Elon Musk’s SpaceX, after launching 11 satellites into orbit, returned its 15-story booster rocket, upright and intact, to a landing pad at Cape Canaveral on Dec. 21. That’s a $60 million mountain of machinery – recovered. (The traditional booster rocket either burns up or disappears into some ocean.)
The reusable rocket has arrived. Arguably, it arrived a month earlier when Blue Origin, a privately owned outfit created by Jeff Bezos (Amazon CEO and owner of the Washington Post) launched and landed its own booster rocket, albeit for a suborbital flight. But whether you attribute priority to Musk or Bezos, the two events together mark the inauguration of a new era in spaceflight.
Musk predicts that the reusable rocket will reduce the cost of accessing space a hundredfold. This depends, of course, on whether the wear and tear and stresses of the launch make the refurbishing prohibitively expensive. Assuming it’s not, and assuming Musk is even 10 percent right, reusability revolutionizes the economics of spaceflight.
Which both democratizes and commercializes it. Which means space travel has now slipped the surly bonds of government – presidents, Congress, NASA bureaucracies. Its future will now be driven far more by a competitive marketplace with its multiplicity of independent actors, including deeply motivated, financially savvy and visionary entrepreneurs.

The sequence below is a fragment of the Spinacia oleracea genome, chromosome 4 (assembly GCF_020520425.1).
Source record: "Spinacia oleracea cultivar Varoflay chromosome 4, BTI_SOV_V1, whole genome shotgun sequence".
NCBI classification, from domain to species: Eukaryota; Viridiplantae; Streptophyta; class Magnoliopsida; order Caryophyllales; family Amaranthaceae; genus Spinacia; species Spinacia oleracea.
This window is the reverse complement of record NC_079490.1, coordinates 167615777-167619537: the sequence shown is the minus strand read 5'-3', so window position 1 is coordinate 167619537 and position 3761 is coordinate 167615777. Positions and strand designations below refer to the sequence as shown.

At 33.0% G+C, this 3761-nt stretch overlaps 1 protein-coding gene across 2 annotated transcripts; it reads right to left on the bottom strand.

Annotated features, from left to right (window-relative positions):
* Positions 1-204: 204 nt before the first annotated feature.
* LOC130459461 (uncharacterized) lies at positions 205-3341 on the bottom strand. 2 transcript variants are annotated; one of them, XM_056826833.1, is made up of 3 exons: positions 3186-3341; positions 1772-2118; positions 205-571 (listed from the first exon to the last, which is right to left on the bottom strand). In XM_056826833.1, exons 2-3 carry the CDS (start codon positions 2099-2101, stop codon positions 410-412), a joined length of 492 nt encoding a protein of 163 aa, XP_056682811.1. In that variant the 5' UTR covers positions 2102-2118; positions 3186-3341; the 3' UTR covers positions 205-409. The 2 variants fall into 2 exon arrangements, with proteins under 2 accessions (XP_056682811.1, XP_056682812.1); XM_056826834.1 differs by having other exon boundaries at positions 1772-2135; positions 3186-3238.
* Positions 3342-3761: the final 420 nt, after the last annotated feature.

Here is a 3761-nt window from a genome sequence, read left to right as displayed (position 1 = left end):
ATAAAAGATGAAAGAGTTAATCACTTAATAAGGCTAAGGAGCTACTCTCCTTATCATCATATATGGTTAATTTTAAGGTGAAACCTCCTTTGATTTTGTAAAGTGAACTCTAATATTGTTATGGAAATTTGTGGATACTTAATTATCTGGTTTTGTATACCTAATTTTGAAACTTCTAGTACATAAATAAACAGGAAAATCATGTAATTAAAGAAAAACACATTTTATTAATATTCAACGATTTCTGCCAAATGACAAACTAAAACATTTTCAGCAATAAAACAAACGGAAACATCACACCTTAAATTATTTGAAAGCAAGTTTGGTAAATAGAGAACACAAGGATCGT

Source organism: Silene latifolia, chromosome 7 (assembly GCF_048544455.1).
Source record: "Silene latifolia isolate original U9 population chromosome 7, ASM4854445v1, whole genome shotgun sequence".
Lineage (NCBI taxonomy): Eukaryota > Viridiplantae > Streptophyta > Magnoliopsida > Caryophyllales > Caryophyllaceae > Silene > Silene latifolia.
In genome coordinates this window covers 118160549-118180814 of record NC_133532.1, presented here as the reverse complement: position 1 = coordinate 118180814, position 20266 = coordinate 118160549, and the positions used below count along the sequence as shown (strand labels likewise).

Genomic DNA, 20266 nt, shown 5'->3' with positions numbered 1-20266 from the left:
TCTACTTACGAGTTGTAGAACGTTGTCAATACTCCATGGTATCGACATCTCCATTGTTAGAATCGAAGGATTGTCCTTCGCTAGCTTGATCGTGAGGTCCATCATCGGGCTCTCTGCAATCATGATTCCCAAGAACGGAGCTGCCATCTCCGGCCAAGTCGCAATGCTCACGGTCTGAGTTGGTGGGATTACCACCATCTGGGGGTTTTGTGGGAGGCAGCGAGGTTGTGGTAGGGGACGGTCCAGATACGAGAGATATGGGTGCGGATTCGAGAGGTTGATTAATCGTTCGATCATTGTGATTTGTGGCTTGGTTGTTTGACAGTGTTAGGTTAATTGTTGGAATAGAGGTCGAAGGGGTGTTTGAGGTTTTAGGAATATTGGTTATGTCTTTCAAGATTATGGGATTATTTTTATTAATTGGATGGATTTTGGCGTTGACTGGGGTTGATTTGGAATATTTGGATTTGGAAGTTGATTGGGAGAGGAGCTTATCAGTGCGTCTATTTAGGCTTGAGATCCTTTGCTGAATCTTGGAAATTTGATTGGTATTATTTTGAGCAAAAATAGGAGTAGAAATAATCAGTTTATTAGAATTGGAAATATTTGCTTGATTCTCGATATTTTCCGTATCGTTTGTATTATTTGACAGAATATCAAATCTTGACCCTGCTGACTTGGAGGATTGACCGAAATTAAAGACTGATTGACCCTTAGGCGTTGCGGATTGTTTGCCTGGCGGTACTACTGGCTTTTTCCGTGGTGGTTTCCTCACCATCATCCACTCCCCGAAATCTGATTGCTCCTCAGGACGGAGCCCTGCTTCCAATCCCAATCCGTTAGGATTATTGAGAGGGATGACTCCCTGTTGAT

The first and most visible consequence of the new entrepreneurial era will be restoring America as a spacefaring nation. Yes, I know we do spectacular robotic explorations. But our ability to toss humans into space disappeared when NASA retired the space shuttle.
To get an astronaut into just low Earth orbit, we have to hitch a ride on Russia’s Soyuz with its 1960s technology. At $82 million a pop. Yet, today, two private companies already have contracts with NASA to send astronauts to the space station as soon as 2017.
The real prize, however, lies beyond Earth orbit. By now, everyone realizes that the space station was a colossal mistake, a white elephant in search of a mission. Its main contribution is to study the biological effects of long-term weightlessness. But we could have done that in Skylab, a modest space station that our political betters decided four decades ago to abandon.
With increasing privatization, such decisions will no longer be exclusively Washington’s. Today future directions are being set by private companies with growing technical experience and competing visions.
Musk is fixated on colonizing Mars, Bezos on seeing “millions of people living and working in space,” and Richard Branson on space tourism. And Moon Express, another private enterprise, is bent on robotic mining expeditions to the moon. My personal preference is a permanent manned moon base.
We have no idea which plan is more likely to succeed and flourish. But the beauty of privatization is that we don’t get just one shot at it. Our trajectory in space will now be the work of a functioning market of both ideas and commerce.
Space has now entered the era of the Teslas, the Edisons and the Wright brothers. From now on, they will be doing more and more of the driving. Which means we are actually – finally – going somewhere again.
Charles Krauthammer is a columnist with the Washington Post Writers Group.